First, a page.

MIAMI - As Florida Governor Charlie Crist declared a state of emergency in parts of the Panhandle today, scientists at the Center for Southeastern Tropical Advanced Remote Sensing (CSTARS) at the University of Miami continue to actively collaborate with several international satellite data providers to acquire critical environmental imagery for the Gulf of Mexico. The Deepwater Horizon oil platform caught fire after an explosion on April 20 at approximately 22:00 EDT, resulting in a the release of thousands of gallons of diesel fuel and oil into the Gulf. On April 22, the oil platform sank and oil has continued to leak into the environment.
Scientists at CSTARS immediately began processing and analyzing valuable images to identify the extent of the spill and to support recovery efforts. Images collected at the state-of-the-art facility located in South Dade County, Florida are being displayed and updated daily at www.cstars.rsmas.miami.edu.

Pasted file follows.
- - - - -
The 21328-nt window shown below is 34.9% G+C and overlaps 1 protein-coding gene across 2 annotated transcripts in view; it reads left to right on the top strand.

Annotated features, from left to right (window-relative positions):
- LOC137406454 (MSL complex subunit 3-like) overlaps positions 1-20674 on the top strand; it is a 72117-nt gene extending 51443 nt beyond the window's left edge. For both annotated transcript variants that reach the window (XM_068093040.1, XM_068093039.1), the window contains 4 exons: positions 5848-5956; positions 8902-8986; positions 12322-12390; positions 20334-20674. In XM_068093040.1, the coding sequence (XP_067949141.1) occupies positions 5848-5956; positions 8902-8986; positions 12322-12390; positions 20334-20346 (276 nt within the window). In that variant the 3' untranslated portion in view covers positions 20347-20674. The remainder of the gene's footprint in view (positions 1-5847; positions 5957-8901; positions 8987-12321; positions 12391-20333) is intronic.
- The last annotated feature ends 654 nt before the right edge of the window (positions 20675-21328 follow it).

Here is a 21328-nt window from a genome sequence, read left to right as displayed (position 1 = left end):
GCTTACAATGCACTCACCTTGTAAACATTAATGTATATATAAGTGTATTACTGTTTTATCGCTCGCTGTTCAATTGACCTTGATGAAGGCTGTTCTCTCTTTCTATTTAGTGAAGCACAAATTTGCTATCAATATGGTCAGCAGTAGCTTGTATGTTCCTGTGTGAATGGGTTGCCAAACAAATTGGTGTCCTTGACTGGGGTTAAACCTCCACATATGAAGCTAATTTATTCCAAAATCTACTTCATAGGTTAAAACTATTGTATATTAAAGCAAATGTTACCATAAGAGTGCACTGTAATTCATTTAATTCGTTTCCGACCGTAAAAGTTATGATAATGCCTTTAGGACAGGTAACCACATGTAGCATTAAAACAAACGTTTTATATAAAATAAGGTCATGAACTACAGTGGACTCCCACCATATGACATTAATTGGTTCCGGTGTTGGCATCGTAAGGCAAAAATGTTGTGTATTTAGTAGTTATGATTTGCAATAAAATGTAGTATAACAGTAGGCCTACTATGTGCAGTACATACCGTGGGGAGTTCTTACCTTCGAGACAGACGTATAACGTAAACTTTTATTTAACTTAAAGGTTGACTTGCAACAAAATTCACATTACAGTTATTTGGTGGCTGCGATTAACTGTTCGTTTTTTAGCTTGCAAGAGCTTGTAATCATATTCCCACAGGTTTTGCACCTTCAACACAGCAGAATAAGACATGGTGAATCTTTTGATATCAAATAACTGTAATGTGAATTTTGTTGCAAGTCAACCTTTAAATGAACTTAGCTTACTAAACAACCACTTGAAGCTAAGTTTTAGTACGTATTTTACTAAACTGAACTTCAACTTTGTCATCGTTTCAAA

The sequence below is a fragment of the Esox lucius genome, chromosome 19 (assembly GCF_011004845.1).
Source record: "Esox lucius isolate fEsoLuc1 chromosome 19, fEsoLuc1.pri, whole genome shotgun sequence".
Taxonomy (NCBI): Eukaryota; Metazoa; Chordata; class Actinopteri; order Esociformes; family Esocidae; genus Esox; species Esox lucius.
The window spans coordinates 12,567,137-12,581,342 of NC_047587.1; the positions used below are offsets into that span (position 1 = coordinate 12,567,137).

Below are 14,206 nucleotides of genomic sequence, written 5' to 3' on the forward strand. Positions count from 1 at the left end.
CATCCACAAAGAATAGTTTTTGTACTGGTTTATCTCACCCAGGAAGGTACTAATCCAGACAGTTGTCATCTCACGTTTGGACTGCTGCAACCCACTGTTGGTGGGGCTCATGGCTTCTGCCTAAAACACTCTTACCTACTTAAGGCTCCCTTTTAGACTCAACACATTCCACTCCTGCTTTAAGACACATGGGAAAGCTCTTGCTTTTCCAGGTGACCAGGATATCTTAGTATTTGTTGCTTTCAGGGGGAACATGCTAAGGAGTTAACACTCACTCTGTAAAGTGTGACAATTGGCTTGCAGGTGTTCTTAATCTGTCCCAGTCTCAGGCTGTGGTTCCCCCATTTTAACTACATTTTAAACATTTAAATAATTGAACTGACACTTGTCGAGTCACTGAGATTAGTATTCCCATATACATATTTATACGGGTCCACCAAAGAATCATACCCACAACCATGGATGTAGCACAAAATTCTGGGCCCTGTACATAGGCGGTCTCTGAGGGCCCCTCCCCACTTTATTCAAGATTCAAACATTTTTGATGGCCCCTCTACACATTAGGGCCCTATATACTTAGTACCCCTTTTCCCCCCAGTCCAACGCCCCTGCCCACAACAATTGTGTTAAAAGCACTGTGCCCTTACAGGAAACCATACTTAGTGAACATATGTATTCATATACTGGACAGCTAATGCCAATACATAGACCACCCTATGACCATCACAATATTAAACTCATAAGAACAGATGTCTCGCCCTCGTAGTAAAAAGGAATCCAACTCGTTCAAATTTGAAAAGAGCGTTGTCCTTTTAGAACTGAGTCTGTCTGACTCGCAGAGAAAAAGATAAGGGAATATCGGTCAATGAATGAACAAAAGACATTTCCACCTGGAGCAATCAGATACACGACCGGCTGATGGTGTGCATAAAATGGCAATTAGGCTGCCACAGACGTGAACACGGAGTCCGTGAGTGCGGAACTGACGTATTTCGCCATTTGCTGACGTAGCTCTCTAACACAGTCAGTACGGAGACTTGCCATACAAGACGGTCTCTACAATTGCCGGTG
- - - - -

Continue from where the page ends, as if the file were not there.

"Like in the recent Haiti disaster, we are collecting sophisticated satellite images from several global providers that we can provide to government entities that are directly involved in disaster relief efforts," said Dr. Hans Graber, executive director of CSTARS, and chair and professor of Applied Marine Physics at the University of Miami. "We are fortunate to have a strong infrastructure whereby we can help organizations like NOAA, FEMA, the U.S. Coast Guard, the National Geospatial-Intelligence Agency, and the U.S. Southern Command and others who are involved in these massive emergency response efforts."
|Contact: Barbra Gonzalez|
University of Miami Rosenstiel School of Marine & Atmospheric Science